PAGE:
CRISPR/Cas + Transposon = CAST – A New Genetic Technology?

Sally Ireri is a graduate student at the University of California, Riverside. She is investigating the piRNA pathway in Aedes aegypti and is using insect transformation technologies including CRISPR/Cas9.

A recent publication by Strecker et al., 2019, opens up the intriguing possibility that some transposons may be able to be guided to specific sites in the genome thereby overcoming perhaps the greatest hurdle that prevents them from being used as precise tools of genome engineering.   While this report focuses on the Tn7-like transposons of prokaryotes which are unusual in having two mechanisms of integration, one of which is site specific, it raises the question as to whether similar mechanisms may have evolved with other transposons.

Transposase machinery of Tn7 transposon

Working model for the TnsABC+D pathway from Kuduvalli et al. 2001Tn7 is a widely dispersed bacterial DNA transposon which integrates into the bacterial chromsome through two main pathways, reviewed in Peters and Craig 2001. The first pathway includes the protein TnsD which mediates insertion downstream of a recognition site, attTn7, found at the 3’ end of the highly conserved glutamine synthetase bacterial gene, thereby protecting the host genome from deleterious effects of random insertions. In this way, the transposon is vertically inherited by daughter bacterial cells. The second integration pathway involves TnsE and results in preferential insertion into other mobile genetic elements such as conjugal plasmids thereby the horizontal transmission and dispersal of Tn7.

CRISPR-Cas systems are canonically employed in adaptive immunity against invading viruses in a wide variety of bacteria and archaea. The defense strategy occurs in three sequential stages, namely: adaptation, which involves the acquisition of the target sequence into the CRISPR-Cas system, followed by CRISPR RNA (crRNA) processing, and finally interference (Peters et al. 2017). CRISPR-Cas systems have also been adapted for a variety of non-canonical functions in their hosts such as signal transduction and gene regulation (Faure et al. 2019). association between transposons and the CRISPR-Cas system has already been well established with the discovery of the evolution of a major component of the CRISPR adaptation module, Cas1, from self-synthesizing transposons known as casposons (Krupovic et al. 2017). The reverse has also been shown to occur, with transposons capturing components of the CRISPR-Cas system and encoding minimal CRISPR-Cas variants. Tn7-like elements found in Cyanobacteria such as Scytonema hofmanni encode a type V-k CRISPR-Cas system with a catalytically inactive effector, Cas12k, no adaptation modules and a functional crRNA processing domain. The transposon maintains the expected suite of proteins with the exception of TnsE and the presence of TniQ, a subtype of TnsD.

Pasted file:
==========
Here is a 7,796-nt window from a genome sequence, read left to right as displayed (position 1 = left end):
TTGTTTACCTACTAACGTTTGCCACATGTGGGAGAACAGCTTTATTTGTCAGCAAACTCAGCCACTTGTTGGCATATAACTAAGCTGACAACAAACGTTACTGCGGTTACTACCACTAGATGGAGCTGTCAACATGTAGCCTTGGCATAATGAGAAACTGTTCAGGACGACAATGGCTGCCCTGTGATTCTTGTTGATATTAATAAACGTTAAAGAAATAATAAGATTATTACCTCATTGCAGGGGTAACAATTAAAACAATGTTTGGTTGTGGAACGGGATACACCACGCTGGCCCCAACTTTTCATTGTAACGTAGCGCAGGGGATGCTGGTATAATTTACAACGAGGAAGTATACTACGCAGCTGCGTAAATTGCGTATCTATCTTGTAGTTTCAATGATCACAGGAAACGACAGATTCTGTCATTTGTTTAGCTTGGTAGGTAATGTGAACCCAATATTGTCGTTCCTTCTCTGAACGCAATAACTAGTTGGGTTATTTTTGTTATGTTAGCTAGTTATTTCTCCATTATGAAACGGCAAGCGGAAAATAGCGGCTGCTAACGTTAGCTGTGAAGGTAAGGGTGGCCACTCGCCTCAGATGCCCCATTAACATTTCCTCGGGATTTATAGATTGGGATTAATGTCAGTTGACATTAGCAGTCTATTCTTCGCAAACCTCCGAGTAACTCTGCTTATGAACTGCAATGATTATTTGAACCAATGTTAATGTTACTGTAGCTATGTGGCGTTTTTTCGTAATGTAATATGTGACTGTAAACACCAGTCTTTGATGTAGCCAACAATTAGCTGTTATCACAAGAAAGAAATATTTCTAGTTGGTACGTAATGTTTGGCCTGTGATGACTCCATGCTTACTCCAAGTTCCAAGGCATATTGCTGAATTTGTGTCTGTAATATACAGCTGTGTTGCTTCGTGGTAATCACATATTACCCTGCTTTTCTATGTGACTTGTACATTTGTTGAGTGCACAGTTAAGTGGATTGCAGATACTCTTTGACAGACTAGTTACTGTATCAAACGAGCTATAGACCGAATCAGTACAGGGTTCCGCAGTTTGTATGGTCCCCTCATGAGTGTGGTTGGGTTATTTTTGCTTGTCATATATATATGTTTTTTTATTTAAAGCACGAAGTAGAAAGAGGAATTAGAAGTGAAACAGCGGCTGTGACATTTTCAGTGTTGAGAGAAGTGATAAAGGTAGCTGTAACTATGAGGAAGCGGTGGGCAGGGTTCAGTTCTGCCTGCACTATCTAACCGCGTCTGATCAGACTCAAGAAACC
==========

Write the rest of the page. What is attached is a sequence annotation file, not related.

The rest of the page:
Image result for targeted transposonsThe association between Tn7 and the minimal Cas system has been proposed to assist this transposon in horizontal transfer. This idea is supported by the lack of TnsE which, in canonical Tn7 transposons, facilitates the insertion into other mobile genetic elements. Additionally, the endogenous protospacers found in the Tn7-like CRISPR array have been matched to plasmids associated with the same bacterial genera, suggesting targeting of the transposon to the mobile genetic elements.